The government’s use of a secret spy tool was on trial on Thursday in a showdown between an accused identity thief and more than a dozen federal lawyers and law enforcement agents who were fighting to ensure that evidence obtained via a location-tracking tool would be admissible in court.
At issue is whether law enforcement agents invaded Daniel David Rigmaiden’s privacy in 2008 when they used a so-called stingray to track his location through a Verizon Wireless air card that he used to connect his computer to the internet. Also at issue is whether a warrant the government obtained from a judge covered the use of the stingray and whether the government made it sufficiently clear to the judge how the technology it planned to use worked.
Over the course of a three-hour hearing in the U.S. District Court in Arizona, Rigmaiden, 31, asserted that the warrant the government obtained only authorized Verizon Wireless to provide agents with data about the air card but did not authorize agents to use the invasive stingray device. He also asserted that Verizon Wireless “reprogrammed” his air card to make it interact with the FBI’s stingray, something that he says was outside the bounds of the judge’s order.
Rigmaiden and civil liberties groups who have filed amicus briefs in the case also maintain that the government failed its duty to disclose to the judge who issued the warrant that the device they planned to use not only collected data from the target of an investigation but from anyone else in the vicinity who was using an air card or other wireless communication device.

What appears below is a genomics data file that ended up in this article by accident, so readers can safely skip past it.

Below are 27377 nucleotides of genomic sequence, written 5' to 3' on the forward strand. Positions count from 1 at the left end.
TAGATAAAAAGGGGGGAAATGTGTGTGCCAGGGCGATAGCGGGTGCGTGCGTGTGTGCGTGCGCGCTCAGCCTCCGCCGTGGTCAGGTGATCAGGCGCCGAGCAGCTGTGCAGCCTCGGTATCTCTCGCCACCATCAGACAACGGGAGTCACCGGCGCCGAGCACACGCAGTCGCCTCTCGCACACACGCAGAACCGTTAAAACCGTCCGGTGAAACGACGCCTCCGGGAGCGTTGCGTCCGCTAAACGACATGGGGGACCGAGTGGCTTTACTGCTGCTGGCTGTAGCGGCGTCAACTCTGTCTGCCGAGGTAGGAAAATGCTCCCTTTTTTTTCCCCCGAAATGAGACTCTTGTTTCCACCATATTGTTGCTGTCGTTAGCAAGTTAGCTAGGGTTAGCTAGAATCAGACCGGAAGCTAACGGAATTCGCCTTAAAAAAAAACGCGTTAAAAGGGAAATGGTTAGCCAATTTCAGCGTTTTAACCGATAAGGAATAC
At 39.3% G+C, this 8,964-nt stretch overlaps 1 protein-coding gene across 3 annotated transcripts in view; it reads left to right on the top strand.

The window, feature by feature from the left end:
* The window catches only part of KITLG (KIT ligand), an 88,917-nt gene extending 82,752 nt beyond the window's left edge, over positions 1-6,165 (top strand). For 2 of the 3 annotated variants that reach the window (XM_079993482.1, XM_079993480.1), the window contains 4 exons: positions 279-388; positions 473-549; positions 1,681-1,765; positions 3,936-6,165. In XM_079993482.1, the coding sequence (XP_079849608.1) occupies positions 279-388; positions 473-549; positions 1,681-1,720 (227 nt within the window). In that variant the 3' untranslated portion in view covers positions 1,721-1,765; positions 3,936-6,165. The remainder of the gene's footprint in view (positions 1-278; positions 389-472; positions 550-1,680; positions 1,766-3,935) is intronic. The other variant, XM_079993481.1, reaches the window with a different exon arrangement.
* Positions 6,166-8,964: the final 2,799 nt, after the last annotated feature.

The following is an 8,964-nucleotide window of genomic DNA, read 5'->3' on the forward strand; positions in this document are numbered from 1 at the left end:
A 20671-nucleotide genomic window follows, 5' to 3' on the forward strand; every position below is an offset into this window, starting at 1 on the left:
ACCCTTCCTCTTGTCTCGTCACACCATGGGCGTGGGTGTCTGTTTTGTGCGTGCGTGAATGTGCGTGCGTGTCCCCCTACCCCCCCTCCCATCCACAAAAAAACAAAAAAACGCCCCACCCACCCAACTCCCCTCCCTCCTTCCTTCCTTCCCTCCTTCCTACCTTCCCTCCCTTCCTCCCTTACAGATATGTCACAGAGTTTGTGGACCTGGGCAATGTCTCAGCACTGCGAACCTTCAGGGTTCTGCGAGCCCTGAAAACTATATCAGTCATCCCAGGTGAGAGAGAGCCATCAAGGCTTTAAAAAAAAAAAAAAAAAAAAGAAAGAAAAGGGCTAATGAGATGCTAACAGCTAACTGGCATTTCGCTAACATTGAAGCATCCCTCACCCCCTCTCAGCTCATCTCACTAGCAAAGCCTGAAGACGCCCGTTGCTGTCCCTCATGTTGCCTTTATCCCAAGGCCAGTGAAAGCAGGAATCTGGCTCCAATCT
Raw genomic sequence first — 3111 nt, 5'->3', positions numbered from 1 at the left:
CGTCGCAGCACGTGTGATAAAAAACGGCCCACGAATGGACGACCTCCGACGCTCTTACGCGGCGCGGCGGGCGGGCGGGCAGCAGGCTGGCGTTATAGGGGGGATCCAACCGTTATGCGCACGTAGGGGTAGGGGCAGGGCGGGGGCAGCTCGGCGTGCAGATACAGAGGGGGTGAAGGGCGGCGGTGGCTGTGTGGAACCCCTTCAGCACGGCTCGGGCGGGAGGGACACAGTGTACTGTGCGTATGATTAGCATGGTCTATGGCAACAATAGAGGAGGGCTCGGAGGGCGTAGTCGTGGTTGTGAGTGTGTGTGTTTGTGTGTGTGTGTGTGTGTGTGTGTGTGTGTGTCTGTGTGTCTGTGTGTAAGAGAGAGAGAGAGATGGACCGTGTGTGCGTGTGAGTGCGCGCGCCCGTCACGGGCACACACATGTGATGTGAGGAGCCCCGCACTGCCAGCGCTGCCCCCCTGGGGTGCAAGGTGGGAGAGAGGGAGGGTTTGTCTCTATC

Linda Lye, staff attorney for the American Civil Liberties Union of Northern California, told the judge on Thursday that this was the equivalent of rummaging through ten or twelve apartments to find the correct one where the defendant resided, something that would never be allowed under a normal warranted search.
By withholding information about the stingray from the judge and providing only “scant information” about the data they planned to collect, the FBI had “failed to live up to its duty of candor…. The government should have been clear about what information it wanted to obtain and what information it was going to obtain in using the technology,” she said.